That was the crux of it for me. Because I had such an unhealthy sexual relationship my first time out of the gate, I had no sense of sexual autonomy. In fact, I faced penetrative sex with something akin to dread. This made me tense my pelvic floor muscles which, in turn, made me experience penetrative sex as painful.

After that, the expectation of painful sex only begat more painful sex. Instead of communicating with my partner about what I was experiencing and why, I approached sex as something to endure. Thus, it became a self-fulfilling prophecy.

I could have benefited from a therapist who specialized in sexuality or from any number of other therapeutic modalities. In fact, in addition to psychodynamic therapy, Rosenbaum also recommends such treatments as cognitive behavioral therapy (CBT), sensate focus exercises, and mindfulness techniques.

Luckily, I became more adept at communication. I’m now a pro at telling my husband when something doesn’t feel right and setting boundaries about how, where, and whether I’d like to be touched.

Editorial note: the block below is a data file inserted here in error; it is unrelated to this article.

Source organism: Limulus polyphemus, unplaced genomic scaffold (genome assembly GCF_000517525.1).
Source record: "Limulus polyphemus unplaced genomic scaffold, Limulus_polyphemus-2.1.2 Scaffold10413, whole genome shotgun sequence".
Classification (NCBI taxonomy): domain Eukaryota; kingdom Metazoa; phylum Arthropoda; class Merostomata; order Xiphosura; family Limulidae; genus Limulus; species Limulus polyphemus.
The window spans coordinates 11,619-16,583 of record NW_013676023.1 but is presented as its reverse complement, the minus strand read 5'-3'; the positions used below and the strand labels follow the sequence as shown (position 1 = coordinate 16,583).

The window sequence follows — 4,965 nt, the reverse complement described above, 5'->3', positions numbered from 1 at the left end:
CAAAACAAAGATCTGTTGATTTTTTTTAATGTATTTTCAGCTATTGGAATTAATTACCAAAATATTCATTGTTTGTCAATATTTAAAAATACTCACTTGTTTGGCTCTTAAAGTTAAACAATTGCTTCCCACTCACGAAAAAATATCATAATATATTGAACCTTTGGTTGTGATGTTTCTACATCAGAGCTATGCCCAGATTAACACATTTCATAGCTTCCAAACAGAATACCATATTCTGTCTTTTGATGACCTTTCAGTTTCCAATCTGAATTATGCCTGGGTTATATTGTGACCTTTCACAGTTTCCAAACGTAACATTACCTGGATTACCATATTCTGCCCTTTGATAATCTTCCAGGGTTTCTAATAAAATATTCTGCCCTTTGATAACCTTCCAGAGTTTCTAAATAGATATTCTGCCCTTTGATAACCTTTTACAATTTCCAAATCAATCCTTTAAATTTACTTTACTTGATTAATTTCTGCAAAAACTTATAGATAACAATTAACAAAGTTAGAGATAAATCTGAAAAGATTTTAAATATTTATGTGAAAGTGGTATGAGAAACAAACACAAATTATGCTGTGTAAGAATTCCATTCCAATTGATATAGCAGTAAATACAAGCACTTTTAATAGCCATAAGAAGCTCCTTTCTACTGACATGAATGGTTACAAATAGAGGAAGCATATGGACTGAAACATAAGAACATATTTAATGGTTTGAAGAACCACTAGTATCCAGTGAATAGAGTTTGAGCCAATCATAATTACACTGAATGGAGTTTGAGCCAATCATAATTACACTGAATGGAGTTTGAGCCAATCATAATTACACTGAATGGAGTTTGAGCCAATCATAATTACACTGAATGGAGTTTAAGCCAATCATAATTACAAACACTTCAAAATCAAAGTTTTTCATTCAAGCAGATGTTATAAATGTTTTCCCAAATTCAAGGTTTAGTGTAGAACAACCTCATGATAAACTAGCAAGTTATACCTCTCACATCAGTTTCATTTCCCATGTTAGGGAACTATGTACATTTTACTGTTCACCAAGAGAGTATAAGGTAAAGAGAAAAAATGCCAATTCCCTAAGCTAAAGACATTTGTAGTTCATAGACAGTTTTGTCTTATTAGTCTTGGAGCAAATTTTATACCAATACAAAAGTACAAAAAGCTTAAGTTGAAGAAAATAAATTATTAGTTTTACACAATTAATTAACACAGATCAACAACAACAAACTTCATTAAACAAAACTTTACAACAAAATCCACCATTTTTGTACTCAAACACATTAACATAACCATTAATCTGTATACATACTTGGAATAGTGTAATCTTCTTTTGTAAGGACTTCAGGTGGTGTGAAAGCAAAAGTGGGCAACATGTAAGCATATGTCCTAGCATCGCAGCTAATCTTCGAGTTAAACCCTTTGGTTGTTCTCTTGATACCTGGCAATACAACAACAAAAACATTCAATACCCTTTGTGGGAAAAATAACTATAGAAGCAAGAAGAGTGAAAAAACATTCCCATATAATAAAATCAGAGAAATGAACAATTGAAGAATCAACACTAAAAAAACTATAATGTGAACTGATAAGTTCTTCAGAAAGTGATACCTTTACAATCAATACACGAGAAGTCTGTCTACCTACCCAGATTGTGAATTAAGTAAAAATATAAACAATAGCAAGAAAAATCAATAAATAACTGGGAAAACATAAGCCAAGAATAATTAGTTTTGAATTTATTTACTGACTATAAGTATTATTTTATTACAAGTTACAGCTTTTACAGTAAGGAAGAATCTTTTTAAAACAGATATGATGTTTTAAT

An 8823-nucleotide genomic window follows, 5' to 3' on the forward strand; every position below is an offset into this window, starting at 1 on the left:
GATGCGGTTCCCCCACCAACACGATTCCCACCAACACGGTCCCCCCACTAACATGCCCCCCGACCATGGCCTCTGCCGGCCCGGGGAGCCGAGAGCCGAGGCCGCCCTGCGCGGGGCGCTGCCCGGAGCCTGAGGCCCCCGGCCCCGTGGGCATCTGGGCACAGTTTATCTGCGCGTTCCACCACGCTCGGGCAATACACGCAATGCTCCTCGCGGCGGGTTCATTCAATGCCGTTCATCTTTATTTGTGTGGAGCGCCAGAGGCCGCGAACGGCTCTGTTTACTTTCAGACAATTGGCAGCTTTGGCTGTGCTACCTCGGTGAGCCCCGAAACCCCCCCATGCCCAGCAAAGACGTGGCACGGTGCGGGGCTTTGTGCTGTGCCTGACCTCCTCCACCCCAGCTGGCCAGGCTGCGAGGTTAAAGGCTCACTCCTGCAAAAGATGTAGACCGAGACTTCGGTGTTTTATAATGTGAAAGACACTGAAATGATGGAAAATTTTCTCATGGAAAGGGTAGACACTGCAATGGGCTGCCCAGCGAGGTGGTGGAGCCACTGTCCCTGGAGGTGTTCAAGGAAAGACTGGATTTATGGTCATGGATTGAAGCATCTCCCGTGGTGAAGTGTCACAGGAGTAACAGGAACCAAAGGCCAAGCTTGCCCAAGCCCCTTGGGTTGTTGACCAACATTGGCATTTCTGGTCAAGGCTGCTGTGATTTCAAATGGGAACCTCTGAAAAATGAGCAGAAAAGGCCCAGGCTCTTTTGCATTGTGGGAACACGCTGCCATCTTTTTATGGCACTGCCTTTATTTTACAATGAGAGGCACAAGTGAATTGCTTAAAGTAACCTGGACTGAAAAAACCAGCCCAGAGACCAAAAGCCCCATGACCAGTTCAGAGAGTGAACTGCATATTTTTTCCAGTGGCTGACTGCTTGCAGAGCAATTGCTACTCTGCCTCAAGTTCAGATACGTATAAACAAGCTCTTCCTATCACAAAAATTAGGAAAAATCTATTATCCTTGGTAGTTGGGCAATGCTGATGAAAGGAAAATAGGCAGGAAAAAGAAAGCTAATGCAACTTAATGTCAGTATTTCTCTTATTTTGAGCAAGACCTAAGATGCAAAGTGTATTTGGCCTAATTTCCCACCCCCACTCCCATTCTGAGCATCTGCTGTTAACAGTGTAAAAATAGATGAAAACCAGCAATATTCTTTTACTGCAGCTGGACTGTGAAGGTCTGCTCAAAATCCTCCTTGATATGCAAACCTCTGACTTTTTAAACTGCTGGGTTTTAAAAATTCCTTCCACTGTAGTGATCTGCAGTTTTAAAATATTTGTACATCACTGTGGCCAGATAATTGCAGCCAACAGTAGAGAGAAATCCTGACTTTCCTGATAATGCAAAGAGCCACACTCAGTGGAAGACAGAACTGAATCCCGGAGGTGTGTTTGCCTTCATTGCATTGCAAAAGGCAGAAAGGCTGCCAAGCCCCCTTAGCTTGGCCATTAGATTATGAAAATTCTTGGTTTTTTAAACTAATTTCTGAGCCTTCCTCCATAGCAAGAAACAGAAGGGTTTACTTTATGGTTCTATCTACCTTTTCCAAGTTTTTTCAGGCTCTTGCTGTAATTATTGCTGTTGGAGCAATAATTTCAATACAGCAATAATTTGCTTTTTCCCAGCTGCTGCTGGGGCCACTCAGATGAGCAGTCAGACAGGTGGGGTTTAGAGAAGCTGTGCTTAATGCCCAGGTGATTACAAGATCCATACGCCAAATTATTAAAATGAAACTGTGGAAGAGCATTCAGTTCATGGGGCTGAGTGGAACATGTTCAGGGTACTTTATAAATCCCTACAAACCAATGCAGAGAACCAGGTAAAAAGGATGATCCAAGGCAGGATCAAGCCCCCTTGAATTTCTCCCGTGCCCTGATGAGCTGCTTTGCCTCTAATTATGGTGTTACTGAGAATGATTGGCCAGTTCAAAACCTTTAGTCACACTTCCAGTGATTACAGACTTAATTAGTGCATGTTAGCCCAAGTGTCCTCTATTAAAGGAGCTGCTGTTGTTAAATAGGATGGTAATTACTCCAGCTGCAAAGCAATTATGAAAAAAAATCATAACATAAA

And why.

It’s now been a long time since I’ve experienced the shooting pain I once experienced during penetrative intercourse.

The first step in getting to this point was acknowledging that sex was painful—and then acknowledging that it shouldn’t be.

I deserve sex that feels good. You do too.

Stephanie Auteri

Stephanie Auteri

Journalist, author, & sex educator
Steph Auteri has written about sexuality for the Atlantic, the Washington Post, Pacific Standard, VICE, and other publications, and has collaborated with folks at the American Association of Sexuality Educators, Counselors, and Therapists (AASECT), the Center for Sex Education, and Good in Bed. She is the author of A Dirty Word, a reported memoir about how female sexuality is so often treated like a dirty word.